The problem with the new "man aisles" of food items catering to the male shopper or gender-free shopping is that the food put out to catch the notice of the increased number of male shoppers isn't always very healthy. You find overly-salted cans of tomato sauce, sugar-wracked frosted flakes of corn (highly heated or processed cereal packages), Cap'n Crunch cold cereal, Doritos, beer, bottled water, and many types of snacks, convenience food packages, and pretty much the same type of food you'd find in convenience stores or truck stops. Is the supermarket "man-aisle" really representing the standard Western diet?
You won't find natural foods, books on health, nutrition as medicine, or organic, no-added salt foods. It's usually the same type of processed snack food you'd see advertised often to children or teenagers as snacks, such as the highly salted beef jerky, and a few processed condiments, chips, and sweetened cold cereals.
Check out the January 9, 2013 article, "Man Aisle: Grocery Store Creates Section To Cater To Male Shoppers," or the Yahoo News article, "'Man aisles' coming to supermarkets soon - Yahoo! News." Marketing to the male shopper doesn't have to mean offering snack food formerly advertised to children to the man who's doing the shopping or is a stay-at-home dad. He'll just bring up all those canned foods, processed food packages, and other items containing lots of salt, sugar, syrup, or sometimes even trans fats.
If you check out the photo in the article, "Man Aisle: Grocery Store Creates Section To Cater To Male Shoppers," you will see the big picture of what types of foods are offered to men, and they're mostly not foods to unclog the men's arteries. Also, there are no green vegetables or even cans of no-added salt beans in BPA-free cans.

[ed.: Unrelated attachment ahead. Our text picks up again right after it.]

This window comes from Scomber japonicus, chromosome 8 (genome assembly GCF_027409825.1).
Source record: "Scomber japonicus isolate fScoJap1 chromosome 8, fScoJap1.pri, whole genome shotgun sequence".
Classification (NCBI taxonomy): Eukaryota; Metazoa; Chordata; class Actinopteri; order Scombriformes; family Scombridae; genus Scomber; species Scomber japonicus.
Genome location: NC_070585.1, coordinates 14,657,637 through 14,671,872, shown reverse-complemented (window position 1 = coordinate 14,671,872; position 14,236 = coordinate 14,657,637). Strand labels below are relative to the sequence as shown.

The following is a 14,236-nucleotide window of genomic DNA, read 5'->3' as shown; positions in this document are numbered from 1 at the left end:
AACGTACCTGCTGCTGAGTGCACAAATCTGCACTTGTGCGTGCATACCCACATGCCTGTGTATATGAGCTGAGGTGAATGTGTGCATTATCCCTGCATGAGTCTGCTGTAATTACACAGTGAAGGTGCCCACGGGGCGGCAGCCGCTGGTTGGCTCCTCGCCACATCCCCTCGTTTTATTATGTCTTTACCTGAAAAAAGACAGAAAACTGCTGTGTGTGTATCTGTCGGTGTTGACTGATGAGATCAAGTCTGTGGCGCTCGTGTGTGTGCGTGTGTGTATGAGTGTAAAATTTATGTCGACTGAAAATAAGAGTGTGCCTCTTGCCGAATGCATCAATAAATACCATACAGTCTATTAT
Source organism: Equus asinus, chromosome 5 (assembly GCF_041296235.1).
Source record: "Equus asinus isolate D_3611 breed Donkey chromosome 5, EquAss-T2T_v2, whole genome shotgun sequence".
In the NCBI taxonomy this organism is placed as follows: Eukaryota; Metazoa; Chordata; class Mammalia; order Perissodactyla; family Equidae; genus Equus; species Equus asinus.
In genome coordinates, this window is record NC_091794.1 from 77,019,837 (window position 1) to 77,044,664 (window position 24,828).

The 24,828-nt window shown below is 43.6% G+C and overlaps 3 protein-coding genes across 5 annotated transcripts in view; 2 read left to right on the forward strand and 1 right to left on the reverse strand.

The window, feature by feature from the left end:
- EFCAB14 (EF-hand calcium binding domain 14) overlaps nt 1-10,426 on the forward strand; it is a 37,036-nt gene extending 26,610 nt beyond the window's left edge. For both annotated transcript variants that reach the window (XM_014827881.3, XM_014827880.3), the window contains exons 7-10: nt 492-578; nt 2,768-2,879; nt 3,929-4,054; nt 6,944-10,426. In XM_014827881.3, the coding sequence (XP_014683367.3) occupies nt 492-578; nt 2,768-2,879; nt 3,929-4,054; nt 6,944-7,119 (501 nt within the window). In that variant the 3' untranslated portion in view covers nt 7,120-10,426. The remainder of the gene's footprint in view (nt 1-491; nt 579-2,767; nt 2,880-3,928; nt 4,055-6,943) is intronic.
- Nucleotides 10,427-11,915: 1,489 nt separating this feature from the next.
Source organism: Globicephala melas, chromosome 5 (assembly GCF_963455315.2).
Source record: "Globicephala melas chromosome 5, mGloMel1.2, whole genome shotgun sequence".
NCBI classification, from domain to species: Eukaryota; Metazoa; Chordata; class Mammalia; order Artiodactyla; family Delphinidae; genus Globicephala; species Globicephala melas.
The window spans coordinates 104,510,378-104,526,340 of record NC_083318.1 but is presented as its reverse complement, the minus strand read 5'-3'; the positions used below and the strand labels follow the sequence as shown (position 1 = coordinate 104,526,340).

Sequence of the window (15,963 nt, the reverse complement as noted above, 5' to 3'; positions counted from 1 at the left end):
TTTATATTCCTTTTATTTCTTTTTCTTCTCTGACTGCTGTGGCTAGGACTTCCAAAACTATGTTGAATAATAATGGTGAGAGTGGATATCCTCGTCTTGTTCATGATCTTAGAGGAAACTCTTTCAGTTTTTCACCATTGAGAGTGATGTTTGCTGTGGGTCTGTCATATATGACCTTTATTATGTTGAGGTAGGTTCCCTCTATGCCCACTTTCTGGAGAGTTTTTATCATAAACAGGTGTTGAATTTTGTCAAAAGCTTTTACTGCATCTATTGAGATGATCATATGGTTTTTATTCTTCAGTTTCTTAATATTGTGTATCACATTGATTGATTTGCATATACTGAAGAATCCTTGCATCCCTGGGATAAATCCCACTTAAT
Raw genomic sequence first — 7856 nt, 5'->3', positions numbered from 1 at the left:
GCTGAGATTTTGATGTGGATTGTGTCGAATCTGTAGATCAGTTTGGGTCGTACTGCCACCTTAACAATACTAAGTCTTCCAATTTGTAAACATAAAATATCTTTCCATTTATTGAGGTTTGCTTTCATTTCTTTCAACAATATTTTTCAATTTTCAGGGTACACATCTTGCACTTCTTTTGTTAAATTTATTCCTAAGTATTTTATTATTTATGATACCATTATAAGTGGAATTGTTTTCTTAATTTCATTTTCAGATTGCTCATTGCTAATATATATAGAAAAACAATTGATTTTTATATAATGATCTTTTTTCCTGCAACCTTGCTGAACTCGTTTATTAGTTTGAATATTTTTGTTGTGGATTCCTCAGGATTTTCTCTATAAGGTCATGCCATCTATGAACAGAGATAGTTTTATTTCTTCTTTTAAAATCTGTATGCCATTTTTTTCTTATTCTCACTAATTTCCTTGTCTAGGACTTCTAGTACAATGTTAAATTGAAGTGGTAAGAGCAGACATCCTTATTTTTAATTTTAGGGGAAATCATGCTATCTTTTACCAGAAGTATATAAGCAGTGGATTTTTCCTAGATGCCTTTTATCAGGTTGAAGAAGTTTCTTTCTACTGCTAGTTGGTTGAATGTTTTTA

Men see the usual packaged items you'd usually see in the inner aisles of supermarkets, such as processed, packaged and canned foods with items usually found in foods sold at fast-food eateries or burger joints. Will a man tend to buy of box of processed dried mashed potatoes before he'll pick up a fresh sweet potato -- because it's easier to spot on an aisle not difficult to find? Look at the products displayed on the edges of various man aisles. Those items attract a man's attention.
Almost none of the foods would be on the list of heart-healthy reversal diets for men with the usual chronic health conditions that men are showing up with at their doctor's offices. For example, you'd see cans of tomato sauce rather than tomato paste. The difference is tomato paste usually has no added salt. And canned diced tomatoes many times contains added calcium chloride to keep the red coloring, which in some people can significantly raise blood pressure.
Markets are testing "main aisles"